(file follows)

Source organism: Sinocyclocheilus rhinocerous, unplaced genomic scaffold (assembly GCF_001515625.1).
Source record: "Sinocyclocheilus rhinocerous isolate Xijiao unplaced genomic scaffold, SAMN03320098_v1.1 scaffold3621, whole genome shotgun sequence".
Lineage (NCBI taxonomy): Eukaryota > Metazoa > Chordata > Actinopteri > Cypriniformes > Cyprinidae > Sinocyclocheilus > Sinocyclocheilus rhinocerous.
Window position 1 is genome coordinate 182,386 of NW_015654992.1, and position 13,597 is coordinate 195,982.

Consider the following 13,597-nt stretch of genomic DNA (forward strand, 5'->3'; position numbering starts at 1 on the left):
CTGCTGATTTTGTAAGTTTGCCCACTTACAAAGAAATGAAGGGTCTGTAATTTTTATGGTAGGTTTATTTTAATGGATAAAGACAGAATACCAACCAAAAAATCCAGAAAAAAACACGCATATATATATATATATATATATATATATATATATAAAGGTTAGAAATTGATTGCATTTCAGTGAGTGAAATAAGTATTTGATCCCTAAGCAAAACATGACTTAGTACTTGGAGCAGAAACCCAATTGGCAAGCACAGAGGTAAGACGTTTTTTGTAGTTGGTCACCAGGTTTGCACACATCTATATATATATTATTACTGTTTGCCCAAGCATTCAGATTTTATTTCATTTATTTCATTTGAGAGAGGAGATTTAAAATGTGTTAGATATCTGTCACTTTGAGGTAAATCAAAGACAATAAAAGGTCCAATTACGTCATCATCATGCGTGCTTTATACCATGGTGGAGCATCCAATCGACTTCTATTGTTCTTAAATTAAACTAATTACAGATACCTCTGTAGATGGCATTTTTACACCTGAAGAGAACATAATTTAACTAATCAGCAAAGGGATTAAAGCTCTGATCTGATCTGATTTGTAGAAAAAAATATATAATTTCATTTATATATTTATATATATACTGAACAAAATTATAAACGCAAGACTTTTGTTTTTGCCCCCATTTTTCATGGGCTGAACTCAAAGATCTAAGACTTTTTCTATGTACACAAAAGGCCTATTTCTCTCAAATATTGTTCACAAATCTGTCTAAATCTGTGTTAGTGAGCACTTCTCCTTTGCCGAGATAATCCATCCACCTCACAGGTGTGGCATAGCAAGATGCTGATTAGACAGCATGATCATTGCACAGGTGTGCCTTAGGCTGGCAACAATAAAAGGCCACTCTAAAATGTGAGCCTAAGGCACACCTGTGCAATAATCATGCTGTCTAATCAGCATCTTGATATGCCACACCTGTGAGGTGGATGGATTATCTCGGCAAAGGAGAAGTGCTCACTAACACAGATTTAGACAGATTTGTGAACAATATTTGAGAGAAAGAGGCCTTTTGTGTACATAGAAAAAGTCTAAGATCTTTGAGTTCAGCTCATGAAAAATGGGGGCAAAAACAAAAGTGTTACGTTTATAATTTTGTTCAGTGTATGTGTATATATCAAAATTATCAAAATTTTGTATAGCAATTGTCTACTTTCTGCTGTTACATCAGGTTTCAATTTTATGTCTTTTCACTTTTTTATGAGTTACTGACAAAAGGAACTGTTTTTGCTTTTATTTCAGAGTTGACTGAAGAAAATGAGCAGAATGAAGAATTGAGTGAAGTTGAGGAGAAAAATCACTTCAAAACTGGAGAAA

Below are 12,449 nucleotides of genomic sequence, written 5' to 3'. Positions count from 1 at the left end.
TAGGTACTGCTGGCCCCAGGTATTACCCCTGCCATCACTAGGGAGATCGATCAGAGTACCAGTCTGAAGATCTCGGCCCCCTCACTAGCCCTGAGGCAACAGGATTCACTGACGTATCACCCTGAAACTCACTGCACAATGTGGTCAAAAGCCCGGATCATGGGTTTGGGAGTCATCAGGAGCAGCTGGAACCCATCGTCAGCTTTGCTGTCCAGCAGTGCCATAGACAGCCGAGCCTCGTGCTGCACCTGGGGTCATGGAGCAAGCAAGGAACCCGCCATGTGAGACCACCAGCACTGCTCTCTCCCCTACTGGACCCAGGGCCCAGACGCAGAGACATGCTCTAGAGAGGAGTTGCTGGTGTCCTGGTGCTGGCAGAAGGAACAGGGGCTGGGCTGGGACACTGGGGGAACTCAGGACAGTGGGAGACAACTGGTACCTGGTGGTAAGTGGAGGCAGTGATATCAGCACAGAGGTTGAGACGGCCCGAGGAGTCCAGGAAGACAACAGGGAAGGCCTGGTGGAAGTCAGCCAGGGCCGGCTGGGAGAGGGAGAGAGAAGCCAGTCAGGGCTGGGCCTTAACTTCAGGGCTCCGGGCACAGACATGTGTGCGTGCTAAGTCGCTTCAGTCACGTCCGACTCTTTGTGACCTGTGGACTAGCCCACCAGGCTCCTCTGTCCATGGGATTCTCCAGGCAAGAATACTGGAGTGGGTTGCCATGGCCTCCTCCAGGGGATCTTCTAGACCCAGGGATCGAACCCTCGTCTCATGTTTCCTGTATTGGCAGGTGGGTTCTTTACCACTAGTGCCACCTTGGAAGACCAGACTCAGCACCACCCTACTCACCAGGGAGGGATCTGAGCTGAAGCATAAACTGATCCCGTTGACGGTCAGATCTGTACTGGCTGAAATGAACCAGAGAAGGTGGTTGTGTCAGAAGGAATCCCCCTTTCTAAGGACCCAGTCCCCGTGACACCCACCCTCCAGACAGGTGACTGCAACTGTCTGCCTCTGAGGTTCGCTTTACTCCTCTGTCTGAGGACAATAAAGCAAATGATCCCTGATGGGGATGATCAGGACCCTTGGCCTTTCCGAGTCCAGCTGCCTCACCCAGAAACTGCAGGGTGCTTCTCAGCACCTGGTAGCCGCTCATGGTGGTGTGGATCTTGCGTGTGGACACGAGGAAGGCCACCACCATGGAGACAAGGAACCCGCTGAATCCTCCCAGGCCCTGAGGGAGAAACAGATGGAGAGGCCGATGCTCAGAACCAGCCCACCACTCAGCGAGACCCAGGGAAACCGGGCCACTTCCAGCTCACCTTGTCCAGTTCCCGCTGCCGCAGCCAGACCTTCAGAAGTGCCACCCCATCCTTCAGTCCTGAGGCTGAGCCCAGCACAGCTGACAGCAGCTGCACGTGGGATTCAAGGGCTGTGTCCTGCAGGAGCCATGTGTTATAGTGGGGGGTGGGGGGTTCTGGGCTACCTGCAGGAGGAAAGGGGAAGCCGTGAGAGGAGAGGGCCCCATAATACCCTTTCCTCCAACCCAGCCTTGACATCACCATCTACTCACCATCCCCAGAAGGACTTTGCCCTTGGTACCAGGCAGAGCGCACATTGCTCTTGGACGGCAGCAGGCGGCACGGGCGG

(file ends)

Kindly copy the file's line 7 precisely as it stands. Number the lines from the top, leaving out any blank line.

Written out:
Below are 12,449 nucleotides of genomic sequence, written 5' to 3'. Positions count from 1 at the left end.